Using IBM’s Collaborative User Experience research group platform ManyEyes, the teams created several types of data visualizations: from the spreadsheets they created bar graphs and stack graphs for categories, and from the collected transcripts they created word trees and phrase nets. The evaluation of the coverage was expedited and made considerably more neutral and efficient through the ManyEyes tools.
The members of the research teams individually coded the news outlets. Two research members then went through the original findings to check the evaluations and results. Quantitative and qualitative results were reviewed and checked to confirm accuracy and consistency. In order to further ensure reliability, all the spreadsheets and analysis were coded and evaluated for a third time by the research team leader, Dr. Moeller.
Once the coding/spreadsheets/data analysis was finalized the results were visualized, formatted and made ready for review.
See the Data Visualization page for links to the spreadsheets and the ManyEyes visualizations. Note that the data visualizations are dynamic and can be manipulated online.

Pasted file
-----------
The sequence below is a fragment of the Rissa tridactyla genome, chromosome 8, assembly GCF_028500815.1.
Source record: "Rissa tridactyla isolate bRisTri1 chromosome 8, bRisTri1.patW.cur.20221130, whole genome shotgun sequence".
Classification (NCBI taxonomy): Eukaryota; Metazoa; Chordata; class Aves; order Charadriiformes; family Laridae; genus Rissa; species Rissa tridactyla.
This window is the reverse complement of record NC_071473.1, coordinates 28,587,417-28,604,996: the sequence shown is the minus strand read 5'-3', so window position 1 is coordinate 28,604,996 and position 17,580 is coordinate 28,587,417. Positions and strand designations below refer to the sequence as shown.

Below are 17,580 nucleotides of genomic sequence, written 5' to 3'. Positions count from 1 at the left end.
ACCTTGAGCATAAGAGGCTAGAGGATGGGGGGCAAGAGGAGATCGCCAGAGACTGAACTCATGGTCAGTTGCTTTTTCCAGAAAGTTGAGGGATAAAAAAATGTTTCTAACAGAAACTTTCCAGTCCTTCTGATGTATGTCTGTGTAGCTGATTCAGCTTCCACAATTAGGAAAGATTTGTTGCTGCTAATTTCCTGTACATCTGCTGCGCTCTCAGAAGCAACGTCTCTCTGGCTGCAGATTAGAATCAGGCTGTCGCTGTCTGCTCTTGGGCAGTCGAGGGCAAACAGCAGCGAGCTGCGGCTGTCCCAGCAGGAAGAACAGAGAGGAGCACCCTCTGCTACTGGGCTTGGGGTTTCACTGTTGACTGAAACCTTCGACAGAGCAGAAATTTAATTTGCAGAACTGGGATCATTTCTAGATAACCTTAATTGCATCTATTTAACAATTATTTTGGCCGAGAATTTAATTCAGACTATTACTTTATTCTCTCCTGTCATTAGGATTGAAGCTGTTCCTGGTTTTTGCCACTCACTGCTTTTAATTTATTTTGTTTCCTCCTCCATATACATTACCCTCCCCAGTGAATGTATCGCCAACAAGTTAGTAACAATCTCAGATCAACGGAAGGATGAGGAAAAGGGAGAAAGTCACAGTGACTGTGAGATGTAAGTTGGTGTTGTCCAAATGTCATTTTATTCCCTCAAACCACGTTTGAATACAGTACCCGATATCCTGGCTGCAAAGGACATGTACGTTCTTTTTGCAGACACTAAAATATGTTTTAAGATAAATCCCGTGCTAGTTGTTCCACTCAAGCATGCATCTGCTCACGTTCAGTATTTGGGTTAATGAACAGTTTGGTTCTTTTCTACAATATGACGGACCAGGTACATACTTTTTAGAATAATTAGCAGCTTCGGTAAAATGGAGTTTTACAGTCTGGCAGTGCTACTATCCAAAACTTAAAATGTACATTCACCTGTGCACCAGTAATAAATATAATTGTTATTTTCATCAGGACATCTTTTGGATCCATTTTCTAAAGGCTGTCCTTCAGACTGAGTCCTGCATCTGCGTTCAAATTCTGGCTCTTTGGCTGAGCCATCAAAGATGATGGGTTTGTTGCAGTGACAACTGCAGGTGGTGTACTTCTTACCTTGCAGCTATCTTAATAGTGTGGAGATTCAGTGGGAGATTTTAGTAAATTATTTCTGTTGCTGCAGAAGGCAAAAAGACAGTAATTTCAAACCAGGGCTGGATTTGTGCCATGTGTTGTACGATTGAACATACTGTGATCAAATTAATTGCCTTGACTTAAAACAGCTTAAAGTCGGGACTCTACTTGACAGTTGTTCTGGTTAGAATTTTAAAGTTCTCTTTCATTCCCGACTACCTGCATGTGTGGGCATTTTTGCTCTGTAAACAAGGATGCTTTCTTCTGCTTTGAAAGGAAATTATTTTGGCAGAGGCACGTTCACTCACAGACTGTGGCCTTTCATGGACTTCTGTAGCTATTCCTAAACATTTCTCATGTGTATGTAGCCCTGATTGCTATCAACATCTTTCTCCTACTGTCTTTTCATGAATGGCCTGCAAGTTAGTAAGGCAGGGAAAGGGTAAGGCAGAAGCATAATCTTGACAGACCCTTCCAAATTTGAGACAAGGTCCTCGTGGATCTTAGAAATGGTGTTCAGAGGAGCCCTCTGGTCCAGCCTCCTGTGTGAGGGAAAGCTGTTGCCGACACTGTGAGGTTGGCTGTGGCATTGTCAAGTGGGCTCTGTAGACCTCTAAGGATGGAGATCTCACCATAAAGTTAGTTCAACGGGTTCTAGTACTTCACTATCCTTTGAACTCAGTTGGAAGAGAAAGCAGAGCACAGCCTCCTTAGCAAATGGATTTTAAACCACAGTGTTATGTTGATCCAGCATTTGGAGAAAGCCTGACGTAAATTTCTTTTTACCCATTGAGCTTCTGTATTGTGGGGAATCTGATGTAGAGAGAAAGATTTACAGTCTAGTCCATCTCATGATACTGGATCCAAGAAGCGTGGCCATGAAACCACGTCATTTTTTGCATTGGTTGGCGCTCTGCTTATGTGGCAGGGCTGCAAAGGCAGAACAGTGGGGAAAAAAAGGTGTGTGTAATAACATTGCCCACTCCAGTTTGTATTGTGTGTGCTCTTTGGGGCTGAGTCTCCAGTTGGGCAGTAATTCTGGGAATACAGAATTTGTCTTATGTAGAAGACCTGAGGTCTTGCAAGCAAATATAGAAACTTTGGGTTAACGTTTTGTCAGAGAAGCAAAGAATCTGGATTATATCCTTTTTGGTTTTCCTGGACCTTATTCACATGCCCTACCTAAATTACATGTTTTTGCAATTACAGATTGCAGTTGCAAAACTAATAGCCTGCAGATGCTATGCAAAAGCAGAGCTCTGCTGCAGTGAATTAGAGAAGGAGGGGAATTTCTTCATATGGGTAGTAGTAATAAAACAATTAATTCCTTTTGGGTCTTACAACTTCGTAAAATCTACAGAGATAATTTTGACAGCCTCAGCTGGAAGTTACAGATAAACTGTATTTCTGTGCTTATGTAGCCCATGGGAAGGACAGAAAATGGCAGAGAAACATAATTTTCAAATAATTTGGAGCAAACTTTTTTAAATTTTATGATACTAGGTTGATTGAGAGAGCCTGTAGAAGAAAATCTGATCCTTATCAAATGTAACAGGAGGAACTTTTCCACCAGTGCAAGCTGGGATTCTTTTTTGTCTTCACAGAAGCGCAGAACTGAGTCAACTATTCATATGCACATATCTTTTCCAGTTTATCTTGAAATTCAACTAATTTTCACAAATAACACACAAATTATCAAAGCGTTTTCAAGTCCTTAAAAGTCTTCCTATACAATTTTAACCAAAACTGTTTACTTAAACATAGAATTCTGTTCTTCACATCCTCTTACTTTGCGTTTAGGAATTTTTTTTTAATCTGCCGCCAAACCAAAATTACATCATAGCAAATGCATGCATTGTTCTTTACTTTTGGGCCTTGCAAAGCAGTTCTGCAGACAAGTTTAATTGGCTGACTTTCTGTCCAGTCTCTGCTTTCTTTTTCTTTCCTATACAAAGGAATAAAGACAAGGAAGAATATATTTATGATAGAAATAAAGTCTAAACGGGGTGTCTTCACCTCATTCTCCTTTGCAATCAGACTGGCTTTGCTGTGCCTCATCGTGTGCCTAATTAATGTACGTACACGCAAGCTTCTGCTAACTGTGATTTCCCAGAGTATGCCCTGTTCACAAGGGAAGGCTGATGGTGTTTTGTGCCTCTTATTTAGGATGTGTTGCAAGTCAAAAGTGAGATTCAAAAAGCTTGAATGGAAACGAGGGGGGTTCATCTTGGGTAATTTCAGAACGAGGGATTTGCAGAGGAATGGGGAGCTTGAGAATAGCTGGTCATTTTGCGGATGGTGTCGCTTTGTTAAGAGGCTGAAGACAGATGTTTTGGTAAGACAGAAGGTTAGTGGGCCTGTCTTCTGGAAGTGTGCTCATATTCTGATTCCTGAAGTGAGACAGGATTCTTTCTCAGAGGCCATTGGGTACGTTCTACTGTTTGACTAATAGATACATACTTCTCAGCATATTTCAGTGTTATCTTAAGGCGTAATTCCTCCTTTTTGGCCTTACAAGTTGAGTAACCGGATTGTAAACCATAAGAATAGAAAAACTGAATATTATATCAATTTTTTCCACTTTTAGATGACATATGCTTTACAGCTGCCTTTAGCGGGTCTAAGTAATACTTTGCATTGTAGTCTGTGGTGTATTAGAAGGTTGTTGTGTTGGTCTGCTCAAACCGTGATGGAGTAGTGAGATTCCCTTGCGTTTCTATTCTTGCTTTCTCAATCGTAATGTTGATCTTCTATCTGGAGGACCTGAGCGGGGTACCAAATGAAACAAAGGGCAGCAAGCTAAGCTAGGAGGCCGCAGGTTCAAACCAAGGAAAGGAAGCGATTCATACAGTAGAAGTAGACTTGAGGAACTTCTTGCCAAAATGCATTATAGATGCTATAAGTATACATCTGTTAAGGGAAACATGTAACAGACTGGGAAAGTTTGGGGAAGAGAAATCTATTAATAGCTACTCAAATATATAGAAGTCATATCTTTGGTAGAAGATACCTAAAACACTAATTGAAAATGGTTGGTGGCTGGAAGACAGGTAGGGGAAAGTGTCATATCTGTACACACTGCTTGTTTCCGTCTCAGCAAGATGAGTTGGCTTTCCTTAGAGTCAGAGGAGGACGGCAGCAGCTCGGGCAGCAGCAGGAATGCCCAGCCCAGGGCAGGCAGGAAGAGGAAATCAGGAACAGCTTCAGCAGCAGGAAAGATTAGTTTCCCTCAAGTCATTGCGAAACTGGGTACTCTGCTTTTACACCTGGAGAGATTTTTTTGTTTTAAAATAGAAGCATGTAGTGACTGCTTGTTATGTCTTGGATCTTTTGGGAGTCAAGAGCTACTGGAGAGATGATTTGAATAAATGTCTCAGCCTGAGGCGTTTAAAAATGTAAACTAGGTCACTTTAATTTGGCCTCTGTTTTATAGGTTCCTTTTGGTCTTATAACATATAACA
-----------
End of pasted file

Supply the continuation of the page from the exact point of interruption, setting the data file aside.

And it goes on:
The Research Team
Dr. Susan Moeller supervised the research at the Philip Merrill College of Journalism at the University of Maryland, College Park. Jennifer Memmolo and Erin Spiegel took lead roles in the research, analysis and writing/editing of the findings. Other researchers were seniors journalism and communication students: Sunaina Arora, Kamilia Butler-Peres, Norman Carter, Hal Decoursey, Juliette Ebner, Krystle Idnani, Emily Mekinc, Caitlin O’Brien, Hannah Park, Kyle Patton, Katie Valavanis, Lauren White, Kate Yanchulis,
(See The Research Team for more details).
Professor Susan Moeller would like to gratefully acknowledge the generous support and professional interest of the Carnegie Corporation of New York. Its Carnegie Scholar award first inspired the research parameters of this study, and its funding allowed Prof. Moeller the time needed to turn draft data and analysis into publishable research.